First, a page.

Recognition of central sensitization in patients with musculoskeletal pain: Application of pain neurophysiology in manual therapy practice

Nevner det aller meste om sentral sensitering og hvordan de gjenkjennes i klinisk praksis.

«Even with acute pain the nervous system undergoes some changes. When tissue is damaged and pain persists for a few days with adaptation of unimodal nociceptors, the responsiveness of polymodal nociceptive endings is enhanced by substances released from various sources (i.e. serotonin released by platelets) (Purves et al., 1997). This process is called primary hyperalgesia or peripheral sensitization of nociceptors, and represents a protective action by the human body in order to prevent further use of damaged structures and consequent further damage of the traumatized and surrounding tissues.»

«Secondary hyperalgesia refers to increased responsiveness of dorsal horn neurons localized in the spinal segments of the primary source of nociception.»

«Central sensitization is defined as an augmentation of responsiveness of central neurons to input from unimodal and polymodal receptors (Meyer et al., 1995). Central sensitization encompasses altered sensory processing in the brain (Staud et al., 2007), malfunctioning of descending anti-nociceptive mechanisms (Meeus et al., 2008), increased activity of pain facilitatory path- ways, temporal summation of second pain or wind-up (Meeus and Nijs, 2007; Staud et al., 2007), and long-term potentiation of neuronal synapses in the anterior cingulate cortex (Zhuo, 2007).»

«The presence of central sensitization in patients with musculoskeletal pain implies an increased complexity of the clinical picture (i.e. an increase in unrelated symptoms and hence a more difficult clinical reasoning process) (Nijs et al., 2009), as well as decreased odds for a favorable rehabilitation outcome (Jull et al., 2007).»

«Central sensitivity syndromes is a term first used by Yunus in 2000 to describe a group of overlapping conditions bound by a common pathophysiological mechanism of central sensitization (Yunus, 2007a).»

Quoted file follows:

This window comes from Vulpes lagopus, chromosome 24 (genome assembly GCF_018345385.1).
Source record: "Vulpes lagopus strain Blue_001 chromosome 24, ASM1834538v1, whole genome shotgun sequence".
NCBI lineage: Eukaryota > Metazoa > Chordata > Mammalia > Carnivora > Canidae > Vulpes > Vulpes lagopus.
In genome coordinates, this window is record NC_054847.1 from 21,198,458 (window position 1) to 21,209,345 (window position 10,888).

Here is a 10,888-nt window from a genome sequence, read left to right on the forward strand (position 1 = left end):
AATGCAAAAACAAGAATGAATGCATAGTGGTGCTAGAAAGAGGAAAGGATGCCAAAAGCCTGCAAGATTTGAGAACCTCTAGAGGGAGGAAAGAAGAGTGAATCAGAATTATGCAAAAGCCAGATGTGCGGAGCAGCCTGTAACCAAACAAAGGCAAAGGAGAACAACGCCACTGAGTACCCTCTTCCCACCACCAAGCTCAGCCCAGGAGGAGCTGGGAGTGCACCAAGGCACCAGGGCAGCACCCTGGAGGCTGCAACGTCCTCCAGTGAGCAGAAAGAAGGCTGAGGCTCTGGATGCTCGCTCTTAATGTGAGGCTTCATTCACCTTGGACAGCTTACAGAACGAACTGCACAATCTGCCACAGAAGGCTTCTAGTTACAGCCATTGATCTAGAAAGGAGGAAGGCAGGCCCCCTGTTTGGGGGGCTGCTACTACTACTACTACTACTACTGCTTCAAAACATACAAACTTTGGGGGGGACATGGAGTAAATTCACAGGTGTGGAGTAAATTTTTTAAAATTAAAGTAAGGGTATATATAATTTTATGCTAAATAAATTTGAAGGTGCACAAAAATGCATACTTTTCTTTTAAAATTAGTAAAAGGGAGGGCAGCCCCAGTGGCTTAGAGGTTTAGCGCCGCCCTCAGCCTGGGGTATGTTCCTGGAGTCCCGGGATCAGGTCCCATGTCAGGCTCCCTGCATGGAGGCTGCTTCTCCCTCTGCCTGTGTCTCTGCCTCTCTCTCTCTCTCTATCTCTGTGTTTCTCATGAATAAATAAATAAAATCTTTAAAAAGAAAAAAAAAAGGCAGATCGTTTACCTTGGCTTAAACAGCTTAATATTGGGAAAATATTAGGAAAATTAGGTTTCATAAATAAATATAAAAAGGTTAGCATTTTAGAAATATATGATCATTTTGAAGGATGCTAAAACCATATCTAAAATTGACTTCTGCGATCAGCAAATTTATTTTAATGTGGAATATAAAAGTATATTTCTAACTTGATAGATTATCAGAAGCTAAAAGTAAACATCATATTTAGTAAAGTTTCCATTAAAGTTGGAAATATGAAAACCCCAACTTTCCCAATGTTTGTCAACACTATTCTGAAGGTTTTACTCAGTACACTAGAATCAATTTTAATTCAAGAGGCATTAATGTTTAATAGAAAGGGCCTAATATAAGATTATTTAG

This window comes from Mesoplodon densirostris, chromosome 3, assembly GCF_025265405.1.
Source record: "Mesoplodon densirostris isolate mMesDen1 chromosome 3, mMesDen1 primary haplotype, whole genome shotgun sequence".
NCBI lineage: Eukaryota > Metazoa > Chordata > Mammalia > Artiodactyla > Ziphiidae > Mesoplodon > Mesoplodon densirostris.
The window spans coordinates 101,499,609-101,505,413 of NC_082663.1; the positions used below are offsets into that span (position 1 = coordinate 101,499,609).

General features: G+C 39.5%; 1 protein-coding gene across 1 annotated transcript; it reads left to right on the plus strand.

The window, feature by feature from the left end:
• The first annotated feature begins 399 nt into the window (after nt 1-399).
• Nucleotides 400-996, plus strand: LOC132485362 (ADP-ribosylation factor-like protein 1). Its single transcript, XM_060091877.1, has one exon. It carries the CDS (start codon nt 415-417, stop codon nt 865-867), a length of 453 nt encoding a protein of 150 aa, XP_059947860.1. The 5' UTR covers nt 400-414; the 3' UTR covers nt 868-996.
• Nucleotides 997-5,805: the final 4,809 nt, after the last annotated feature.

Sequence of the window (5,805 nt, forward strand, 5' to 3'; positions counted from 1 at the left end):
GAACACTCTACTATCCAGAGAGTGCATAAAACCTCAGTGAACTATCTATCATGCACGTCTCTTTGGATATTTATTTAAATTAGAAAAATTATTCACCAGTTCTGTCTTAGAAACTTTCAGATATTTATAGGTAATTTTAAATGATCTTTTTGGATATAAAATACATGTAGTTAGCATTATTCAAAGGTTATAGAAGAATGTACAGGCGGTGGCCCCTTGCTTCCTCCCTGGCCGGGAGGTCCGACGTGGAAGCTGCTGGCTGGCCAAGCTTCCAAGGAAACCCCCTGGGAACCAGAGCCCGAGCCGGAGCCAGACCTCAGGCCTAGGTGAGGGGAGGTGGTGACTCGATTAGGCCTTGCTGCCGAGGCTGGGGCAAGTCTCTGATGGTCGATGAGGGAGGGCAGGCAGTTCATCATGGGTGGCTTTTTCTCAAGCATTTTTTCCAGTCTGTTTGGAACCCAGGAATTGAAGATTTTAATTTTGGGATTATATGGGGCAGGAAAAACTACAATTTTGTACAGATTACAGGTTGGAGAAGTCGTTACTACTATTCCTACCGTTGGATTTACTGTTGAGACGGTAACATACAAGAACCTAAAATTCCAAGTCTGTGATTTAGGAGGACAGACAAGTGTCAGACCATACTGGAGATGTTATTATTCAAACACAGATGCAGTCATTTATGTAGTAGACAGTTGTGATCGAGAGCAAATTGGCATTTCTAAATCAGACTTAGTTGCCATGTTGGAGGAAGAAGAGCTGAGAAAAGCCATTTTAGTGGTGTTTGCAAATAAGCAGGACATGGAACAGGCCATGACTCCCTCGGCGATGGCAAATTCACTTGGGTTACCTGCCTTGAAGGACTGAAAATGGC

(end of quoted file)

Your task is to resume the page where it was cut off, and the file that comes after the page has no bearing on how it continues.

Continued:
«Another example is chronic non-specific low back pain. Some studies provided evidence in support of the presence of central sensitization in patients with non-specific chronic low back pain (Giesecke et al., 2004; Schmidt-Wilcke et al., 2006), while others refute such an association (Hoffman et al., 2005; Julien et al., 2005). It is concluded that central sensitization is present in some cases of chronic non-specific low back pain, possibly representing one of the subgroups of this frequent musculoskeletal disorder (Wand and O’Connell, 2008).»

«The myofascial variety within the heterogeneous group of temporomandibular disorders is also characterized by central sensitization (Yunus, 2007a). Likewise, regional chronic pain conditions that present with tender and/or trigger points in the absence of structural pathology (frequently referred to as myofascial pain syndrome) should alert the manual therapist to the possibility that central sensitization is determining the clinical picture (Yunus, 2007a). However, to our knowledge available evidence in support of central sensitization in patients with myofascial pain syndrome is limited to chronic whiplash associated disorders, temporoman- dibular disorders and chronic non-specific low back pain.»

«Furthermore, various subgroups of headache, chronic tension-type headache (Langemark et al., 1993; Pielsticker et al., 2005) and migraine (Burnstein et al., 2000; Weissman-Fogel et al., 2003) can be viewed as central sensitivity syndromes. Finally, rheumatoid arthritis and osteoarthritis are examples of local musculoskeletal disorders possibly causing continuous activation of polymodal nociceptors that initiate or sustain central sensitization (Yunus, 2007a).»